Expect motorcyclists at junctions, GEM tells drivers in bid to reduce collisions ROAD SAFETY and breakdown organisation GEM Motoring Assist is encouraging drivers to take extra care at junctions, in an attempt to reduce collisions with motorcyclists.
A spokesperson at GEM said: “Around six motorcyclists are killed and another 115 seriously injured every day in collisions every week (Government figures from 2020). One of the most common contributory factors remains the observation error which some years ago picked up the nickname ‘SMIDSY’ (sorry mate, I didn’t see you).“Experts point out that as drivers we’re not very good at identifying motorcyclists because they occupy such a small part of our field of vision. What’s more, if we’re not expecting to see one, then the chance of spotting one coming towards us is further reduced, and the risk of a collision is greatly increased.
“As Spring arrives and the weather improves, many roads will become busier with weekend riders, so let’s make a point of looking out for them. In doing so, we will be greatly reducing risk, and contributing to safer journeys for everyone.
“So before pulling out of junctions, look carefully all around. Make a specific check for motorcyclists coming towards you. They’re not always easy to spot – but if you’re expecting them to be there, then you’re far more likely to see them in good time… and prevent a potentially serious collision.”
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(Almost) never has so much money been paid for so little car: Car & Classic’s auction of second-most expensive Peel P50 in the UK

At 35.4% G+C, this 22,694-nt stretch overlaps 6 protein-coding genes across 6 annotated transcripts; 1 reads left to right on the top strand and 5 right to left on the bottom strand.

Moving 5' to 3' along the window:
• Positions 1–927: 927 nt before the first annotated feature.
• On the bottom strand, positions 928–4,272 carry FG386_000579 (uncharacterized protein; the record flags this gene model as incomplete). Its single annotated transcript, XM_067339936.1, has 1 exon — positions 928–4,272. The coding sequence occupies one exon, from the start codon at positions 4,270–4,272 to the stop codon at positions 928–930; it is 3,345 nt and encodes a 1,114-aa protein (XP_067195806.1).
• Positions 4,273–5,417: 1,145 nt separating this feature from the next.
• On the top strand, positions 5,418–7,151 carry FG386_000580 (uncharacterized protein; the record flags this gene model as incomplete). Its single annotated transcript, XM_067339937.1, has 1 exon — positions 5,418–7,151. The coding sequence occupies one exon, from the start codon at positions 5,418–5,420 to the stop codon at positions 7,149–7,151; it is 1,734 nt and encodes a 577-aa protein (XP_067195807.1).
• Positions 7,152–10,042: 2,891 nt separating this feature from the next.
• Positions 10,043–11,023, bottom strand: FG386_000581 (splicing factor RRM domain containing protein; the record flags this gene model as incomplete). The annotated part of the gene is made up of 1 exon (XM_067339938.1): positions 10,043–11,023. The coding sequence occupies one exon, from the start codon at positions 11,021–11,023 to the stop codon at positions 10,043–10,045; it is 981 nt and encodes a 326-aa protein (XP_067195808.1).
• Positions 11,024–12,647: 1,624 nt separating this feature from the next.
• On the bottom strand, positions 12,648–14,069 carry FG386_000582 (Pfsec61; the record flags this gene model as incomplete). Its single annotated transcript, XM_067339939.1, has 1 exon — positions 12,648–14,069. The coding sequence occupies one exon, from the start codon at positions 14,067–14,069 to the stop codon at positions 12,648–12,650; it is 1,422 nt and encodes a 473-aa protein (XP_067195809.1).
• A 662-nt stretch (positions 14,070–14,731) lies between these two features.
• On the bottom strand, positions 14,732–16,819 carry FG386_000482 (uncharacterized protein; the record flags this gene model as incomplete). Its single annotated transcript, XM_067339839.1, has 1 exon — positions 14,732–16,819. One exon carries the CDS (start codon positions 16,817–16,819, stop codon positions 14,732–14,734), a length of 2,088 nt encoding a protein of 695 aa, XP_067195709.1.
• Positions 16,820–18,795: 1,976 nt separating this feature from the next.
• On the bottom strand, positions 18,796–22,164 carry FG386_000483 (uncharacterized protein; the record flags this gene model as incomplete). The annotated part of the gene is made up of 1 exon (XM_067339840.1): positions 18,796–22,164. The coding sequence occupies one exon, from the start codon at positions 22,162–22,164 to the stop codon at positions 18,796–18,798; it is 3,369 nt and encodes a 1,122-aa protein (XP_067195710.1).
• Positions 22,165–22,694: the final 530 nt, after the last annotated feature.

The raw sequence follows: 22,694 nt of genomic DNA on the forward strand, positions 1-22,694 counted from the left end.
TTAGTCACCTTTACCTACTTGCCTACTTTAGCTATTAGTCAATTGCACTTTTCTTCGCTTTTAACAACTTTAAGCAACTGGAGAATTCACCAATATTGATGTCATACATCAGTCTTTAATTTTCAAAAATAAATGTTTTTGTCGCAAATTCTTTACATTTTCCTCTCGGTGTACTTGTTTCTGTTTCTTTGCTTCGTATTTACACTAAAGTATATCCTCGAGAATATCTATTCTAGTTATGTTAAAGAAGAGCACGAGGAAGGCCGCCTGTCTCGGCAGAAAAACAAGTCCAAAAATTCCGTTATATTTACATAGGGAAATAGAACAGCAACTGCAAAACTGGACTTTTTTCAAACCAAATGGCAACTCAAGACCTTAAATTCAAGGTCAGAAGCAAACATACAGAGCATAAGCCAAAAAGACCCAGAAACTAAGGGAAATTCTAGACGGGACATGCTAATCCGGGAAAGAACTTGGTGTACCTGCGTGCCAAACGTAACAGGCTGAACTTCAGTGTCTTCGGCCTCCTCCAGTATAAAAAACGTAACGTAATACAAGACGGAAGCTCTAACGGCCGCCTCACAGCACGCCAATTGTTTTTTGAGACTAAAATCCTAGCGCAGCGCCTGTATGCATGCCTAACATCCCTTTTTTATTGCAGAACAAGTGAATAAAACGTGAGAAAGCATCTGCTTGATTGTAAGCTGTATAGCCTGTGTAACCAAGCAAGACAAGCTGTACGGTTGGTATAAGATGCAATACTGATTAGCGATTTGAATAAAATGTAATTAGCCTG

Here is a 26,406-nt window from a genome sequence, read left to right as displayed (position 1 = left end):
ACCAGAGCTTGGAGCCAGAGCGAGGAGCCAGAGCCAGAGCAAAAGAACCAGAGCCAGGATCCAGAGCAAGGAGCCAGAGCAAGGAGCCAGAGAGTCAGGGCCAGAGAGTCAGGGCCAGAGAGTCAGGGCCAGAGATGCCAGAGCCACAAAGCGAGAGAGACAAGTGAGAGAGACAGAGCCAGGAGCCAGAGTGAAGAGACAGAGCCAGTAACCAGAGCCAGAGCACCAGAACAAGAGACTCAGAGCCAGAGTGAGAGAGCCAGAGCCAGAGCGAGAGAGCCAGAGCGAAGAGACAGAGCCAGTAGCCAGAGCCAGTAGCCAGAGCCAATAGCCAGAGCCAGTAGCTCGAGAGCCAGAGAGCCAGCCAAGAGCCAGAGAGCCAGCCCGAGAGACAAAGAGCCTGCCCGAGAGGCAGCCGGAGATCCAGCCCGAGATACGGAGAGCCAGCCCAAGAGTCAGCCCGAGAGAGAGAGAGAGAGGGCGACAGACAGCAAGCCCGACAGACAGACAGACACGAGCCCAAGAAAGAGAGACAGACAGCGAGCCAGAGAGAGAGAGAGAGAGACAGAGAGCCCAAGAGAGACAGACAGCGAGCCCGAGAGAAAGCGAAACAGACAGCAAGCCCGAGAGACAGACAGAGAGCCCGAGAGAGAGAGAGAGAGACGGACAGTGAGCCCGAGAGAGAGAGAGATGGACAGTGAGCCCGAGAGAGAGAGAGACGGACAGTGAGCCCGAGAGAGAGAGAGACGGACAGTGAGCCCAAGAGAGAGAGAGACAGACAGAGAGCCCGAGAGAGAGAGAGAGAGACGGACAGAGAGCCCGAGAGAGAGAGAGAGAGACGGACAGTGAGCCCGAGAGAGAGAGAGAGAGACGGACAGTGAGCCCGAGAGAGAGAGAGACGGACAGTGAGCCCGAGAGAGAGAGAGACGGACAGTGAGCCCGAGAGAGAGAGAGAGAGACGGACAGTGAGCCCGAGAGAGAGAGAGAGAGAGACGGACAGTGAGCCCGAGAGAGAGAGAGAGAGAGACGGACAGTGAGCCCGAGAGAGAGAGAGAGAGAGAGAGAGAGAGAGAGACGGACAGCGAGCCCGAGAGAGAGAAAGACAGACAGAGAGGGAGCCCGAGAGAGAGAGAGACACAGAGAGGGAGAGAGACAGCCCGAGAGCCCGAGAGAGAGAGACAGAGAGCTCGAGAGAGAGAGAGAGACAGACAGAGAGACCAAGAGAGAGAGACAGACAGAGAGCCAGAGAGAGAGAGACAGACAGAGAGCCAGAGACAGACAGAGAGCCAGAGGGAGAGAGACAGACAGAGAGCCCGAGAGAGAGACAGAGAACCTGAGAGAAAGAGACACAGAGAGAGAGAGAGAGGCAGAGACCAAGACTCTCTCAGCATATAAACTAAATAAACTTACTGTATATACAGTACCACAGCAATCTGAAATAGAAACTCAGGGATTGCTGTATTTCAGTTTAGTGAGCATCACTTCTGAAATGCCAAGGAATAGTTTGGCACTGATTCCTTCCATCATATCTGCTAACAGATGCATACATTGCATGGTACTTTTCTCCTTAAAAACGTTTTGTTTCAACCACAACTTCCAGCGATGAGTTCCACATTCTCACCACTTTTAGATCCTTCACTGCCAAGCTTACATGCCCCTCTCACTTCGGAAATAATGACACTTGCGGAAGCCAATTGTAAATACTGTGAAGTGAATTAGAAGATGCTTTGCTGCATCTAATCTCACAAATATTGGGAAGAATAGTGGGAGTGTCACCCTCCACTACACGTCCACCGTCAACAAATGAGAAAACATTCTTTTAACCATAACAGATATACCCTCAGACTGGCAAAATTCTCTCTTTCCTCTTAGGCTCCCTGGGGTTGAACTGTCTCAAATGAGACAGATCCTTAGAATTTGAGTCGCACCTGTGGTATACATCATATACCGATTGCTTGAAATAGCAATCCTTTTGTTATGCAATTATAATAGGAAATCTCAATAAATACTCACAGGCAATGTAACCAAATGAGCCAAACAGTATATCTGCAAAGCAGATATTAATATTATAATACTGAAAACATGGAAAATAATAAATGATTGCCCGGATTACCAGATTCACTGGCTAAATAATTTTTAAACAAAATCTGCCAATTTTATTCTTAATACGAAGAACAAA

This Peel P50, recently sold for £111,000. Believed to be the second-highest price paid at a British auction for the model – is also said to have a wild past: used in a promotional stunt going all the way to the top of the Blackpool Tower, it may be the earliest model ever made, as a pre-production example sporting a lower fitment of the windscreen, early Lucas sidelights, a cream steering wheel and no rear roll bar. No other Peel has the same features.
Capable of 38mph and with a range of 100 miles per gallon, the 59kg car has no onboard instruments or odometer, nor a reverse gear, relying on being lifted and turned into the desired direction by the driver. Its compact and cheeky looks make it a striking choice as a city car. Partly because of its glamorous history and totally unique features as well as its rarity as a model, the Peel was the object of brisk bidding.
If small and economical (especially in the current climate) are important aspects of one’s personal quest for an unusual classic car, but that winning bid may have put the Peel firmly out of reach for most, then an alternative was offered by Car & Classic at the same time as the Dragon Red P50: the bright yellow 1973 Reliant Supervan, with a top speed nearly twice as high, it sold for a more compact £6,100.